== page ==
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Indirect tax advocacy

Around the world there are increasingly frequent and often complex changes to laws governing indirect taxes, such as VAT, excise duties, and environmental taxes. Many of these developments are linked to the energy transition and to economic recovery from the COVID-19 pandemic.

For example, the growing electric vehicle market requires governments to consider the most appropriate mechanisms to ensure the fair and sustainable taxation of the sale and use of electric vehicles.

Within the EU, one key element of debate is how to consistently apply VAT to electric vehicle charging services across all 27 member states, while also enabling them to meet their pledge to reduce emissions by at least 55% by 2030, compared with 1990 levels. Shell has been an active participant in discussions with the European Commission to agree a harmonised approach to electric vehicle charging that is consistent with the treatment of electricity supply in other contexts.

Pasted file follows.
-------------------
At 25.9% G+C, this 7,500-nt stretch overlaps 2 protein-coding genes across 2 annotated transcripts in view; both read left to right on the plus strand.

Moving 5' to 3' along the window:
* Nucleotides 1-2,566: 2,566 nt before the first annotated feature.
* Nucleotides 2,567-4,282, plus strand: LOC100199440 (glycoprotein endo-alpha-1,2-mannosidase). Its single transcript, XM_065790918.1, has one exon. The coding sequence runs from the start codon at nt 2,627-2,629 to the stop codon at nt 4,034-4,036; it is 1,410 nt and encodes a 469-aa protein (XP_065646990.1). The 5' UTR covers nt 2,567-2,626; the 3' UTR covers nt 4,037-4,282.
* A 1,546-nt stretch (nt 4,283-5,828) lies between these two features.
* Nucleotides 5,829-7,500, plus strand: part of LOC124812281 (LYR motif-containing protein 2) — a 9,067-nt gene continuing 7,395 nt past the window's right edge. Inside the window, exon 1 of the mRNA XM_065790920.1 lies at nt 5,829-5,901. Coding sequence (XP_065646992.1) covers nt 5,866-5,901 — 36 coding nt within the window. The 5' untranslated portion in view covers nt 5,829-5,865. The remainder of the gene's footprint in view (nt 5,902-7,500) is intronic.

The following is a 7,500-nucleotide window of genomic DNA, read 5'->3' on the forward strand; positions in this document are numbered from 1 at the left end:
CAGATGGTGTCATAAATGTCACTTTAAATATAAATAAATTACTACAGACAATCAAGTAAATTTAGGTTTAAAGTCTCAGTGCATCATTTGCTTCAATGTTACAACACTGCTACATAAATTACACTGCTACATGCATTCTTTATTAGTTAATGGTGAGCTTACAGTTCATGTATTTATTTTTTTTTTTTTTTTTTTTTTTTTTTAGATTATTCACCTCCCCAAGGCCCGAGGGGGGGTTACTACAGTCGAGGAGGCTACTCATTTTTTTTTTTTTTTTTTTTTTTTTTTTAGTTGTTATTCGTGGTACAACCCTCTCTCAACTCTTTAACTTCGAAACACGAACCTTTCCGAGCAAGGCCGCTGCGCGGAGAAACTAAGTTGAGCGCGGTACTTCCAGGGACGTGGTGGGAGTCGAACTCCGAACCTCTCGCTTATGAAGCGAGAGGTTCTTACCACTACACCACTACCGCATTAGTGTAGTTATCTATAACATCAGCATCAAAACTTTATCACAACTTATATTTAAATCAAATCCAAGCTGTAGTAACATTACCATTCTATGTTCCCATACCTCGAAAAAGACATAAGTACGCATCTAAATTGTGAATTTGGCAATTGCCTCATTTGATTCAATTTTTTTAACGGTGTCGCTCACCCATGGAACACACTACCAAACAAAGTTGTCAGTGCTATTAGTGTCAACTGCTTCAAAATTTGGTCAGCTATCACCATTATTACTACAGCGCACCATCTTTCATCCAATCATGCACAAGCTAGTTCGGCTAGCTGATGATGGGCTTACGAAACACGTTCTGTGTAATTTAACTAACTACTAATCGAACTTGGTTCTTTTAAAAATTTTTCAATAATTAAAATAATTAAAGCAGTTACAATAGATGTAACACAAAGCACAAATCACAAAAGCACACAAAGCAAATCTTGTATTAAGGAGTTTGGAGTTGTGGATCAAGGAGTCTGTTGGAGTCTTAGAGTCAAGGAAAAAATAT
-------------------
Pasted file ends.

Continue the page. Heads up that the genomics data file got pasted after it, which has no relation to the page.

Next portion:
Similarly, both the VAT and excise duty treatment of aviation and marine fuels are under review by the EU. As with the VAT treatment of electric vehicle charging, Shell supports indirect tax policies that promote lower- and zero-carbon transport solutions as long as any tax treatment is consistently applied throughout the EU.

Shell supports measures that combat criminal activity. As a global business, we contribute our experience and insight to discussions aimed at strengthening processes and controls. Together with other companies, we also call for a simplified and harmonised regulation process in support of fair and efficient indirect tax systems.

Customer charging a vehicle at the Shell gas station. (photo)
Governments need to ensure the fair and sustainable taxation of the sale and use of electric vehicles.
Value-added tax (VAT) is a specific type of turnover tax levied at each stage in the production and distribution process. Although VAT is ultimately levied on the consumer when they purchase goods or services, liability for VAT is on the supplier of goods or services. VAT normally utilises a system of tax credits to place the ultimate and real burden of the tax on the final consumer and to relieve the intermediaries of any final tax cost. See Non-recoverable VAT.
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